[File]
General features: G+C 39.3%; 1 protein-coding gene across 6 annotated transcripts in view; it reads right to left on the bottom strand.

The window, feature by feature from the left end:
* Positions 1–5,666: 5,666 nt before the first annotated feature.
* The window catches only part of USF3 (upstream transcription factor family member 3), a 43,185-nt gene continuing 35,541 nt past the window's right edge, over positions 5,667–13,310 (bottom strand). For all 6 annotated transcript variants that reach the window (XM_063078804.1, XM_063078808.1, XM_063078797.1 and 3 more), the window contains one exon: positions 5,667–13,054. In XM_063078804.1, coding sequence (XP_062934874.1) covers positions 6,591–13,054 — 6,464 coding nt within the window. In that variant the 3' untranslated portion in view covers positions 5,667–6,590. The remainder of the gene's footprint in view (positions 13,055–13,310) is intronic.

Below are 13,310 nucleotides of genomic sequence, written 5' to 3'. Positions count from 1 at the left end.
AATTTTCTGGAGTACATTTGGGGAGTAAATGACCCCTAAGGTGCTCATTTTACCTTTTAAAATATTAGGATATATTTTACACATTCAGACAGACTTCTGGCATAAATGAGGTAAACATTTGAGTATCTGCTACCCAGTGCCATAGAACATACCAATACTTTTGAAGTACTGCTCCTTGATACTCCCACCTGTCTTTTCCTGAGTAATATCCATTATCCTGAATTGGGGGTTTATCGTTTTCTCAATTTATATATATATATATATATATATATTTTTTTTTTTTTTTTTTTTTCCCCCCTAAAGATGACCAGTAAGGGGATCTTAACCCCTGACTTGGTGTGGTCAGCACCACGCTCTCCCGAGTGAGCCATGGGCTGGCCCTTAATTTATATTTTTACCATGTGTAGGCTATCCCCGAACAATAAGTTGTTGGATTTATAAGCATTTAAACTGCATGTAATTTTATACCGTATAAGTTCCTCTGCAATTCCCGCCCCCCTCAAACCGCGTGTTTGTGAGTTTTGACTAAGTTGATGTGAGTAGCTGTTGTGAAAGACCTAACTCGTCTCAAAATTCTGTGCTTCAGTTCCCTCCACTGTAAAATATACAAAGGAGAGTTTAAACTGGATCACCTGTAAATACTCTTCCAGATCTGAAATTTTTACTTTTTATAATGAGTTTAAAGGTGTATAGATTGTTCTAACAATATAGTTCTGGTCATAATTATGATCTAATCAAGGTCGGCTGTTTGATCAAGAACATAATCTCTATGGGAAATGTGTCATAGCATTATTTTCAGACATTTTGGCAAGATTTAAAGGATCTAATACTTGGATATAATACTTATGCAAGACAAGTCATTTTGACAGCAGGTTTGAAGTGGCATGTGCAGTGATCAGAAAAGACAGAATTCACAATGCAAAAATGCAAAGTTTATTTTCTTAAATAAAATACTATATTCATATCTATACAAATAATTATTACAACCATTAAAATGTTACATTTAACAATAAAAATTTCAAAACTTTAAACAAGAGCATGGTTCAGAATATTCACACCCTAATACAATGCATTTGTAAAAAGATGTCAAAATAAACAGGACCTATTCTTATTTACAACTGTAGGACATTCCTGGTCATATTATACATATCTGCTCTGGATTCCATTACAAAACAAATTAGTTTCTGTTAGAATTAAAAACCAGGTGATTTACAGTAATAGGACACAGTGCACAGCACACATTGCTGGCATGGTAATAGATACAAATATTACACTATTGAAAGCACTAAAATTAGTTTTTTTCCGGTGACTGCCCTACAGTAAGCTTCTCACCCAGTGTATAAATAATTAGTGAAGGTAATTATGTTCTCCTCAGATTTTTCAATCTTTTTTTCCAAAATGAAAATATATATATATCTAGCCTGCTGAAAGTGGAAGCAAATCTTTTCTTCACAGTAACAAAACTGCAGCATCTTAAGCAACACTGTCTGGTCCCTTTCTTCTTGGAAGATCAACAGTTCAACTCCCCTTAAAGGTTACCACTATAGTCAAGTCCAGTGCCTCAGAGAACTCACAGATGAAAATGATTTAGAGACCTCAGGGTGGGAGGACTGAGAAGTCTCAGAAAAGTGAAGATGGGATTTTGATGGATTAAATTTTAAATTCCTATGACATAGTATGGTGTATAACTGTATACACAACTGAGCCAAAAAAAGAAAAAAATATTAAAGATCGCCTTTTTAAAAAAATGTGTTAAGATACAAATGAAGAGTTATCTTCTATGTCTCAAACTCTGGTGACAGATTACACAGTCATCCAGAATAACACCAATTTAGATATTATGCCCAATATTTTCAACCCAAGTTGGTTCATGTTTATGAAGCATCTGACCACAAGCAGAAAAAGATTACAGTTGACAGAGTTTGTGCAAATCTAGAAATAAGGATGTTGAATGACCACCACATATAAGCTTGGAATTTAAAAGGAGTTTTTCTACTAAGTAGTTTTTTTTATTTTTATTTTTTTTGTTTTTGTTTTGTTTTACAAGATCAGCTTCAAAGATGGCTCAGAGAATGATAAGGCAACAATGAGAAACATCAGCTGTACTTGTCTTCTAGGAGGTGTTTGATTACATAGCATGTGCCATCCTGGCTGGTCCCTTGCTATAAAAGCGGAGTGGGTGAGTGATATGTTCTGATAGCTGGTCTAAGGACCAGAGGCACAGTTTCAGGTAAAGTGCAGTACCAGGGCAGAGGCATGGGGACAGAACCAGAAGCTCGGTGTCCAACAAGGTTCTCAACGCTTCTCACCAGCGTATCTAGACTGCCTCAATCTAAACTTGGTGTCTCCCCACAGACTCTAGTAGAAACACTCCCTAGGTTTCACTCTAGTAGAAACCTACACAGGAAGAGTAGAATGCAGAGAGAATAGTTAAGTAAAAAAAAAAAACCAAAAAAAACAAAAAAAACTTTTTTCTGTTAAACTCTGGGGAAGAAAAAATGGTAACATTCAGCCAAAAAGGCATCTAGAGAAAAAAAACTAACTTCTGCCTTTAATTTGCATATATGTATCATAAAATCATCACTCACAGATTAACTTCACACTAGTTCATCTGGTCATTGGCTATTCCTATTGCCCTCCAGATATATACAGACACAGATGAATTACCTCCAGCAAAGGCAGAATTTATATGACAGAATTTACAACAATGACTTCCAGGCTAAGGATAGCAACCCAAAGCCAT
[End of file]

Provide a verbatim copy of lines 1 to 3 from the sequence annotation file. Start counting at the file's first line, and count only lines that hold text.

General features: G+C 39.3%; 1 protein-coding gene across 6 annotated transcripts in view; it reads right to left on the bottom strand.

The window, feature by feature from the left end:
* Positions 1–5,666: 5,666 nt before the first annotated feature.